Justice Department attempts to override Oregon's Death With Dignity ActBMJ 2003; 327 doi: https://doi.org/10.1136/bmjusa.02010006 (Published 19 November 2003) Cite this as: BMJ 2003;327:E81
- Charles Marwick
- Washington, DC
This article originally appeared in BMJ USA
In early November, when Attorney General John Ashcroft issued an order authorizing legal action against physicians who intentionally prescribe lethal drugs for terminally ill patients to assist in their suicide—thus effectively overruling Oregon's Death With Dignity Act—the outcry was predictable. Those opposed to physician-assisted suicide applauded; supporters of “death with dignity” were vocal in their criticism.
For example, Fred Richardson, board chairman of the Hemlock Society, wrote a letter to President George W Bush protesting the action. The Society's President, Faye Girsh, described the order as “an unfortunate step backward.” Subsequently, at a press conference, the Society charged that Ashcroft was denying hopelessly ill individuals “the option of a peaceful, dignified death.” The Hemlock Society, based in Denver, Colorado, is one of the largest activist groups promoting the concept of “death with dignity.”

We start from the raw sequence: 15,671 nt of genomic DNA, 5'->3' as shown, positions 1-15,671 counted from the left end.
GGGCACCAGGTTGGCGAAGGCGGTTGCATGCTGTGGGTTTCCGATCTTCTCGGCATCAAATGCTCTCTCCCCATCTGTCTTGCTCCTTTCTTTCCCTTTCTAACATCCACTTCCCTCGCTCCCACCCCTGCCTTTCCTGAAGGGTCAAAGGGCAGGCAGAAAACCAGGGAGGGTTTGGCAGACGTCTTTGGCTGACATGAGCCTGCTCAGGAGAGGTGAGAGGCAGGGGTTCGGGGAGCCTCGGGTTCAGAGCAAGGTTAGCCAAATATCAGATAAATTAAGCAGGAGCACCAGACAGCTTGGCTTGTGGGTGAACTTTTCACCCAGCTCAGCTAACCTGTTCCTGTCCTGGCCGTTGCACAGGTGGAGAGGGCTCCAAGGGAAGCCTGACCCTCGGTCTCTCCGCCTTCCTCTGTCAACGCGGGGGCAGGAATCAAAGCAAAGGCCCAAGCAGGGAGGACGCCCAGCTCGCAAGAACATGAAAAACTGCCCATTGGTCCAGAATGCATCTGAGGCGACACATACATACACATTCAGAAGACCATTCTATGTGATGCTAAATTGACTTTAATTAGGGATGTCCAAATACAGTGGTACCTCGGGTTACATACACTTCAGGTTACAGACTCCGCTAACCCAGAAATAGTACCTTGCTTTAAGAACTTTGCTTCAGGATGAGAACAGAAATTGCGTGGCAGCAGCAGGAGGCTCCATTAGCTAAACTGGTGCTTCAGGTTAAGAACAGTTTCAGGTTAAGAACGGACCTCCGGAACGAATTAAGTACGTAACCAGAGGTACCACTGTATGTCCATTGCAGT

Ashcroft's action, published in the November 9, 2001, Federal Register, is nationwide in its effect; however, its critics maintain that it is aimed squarely at Oregon's Death With Dignity Act. Under the …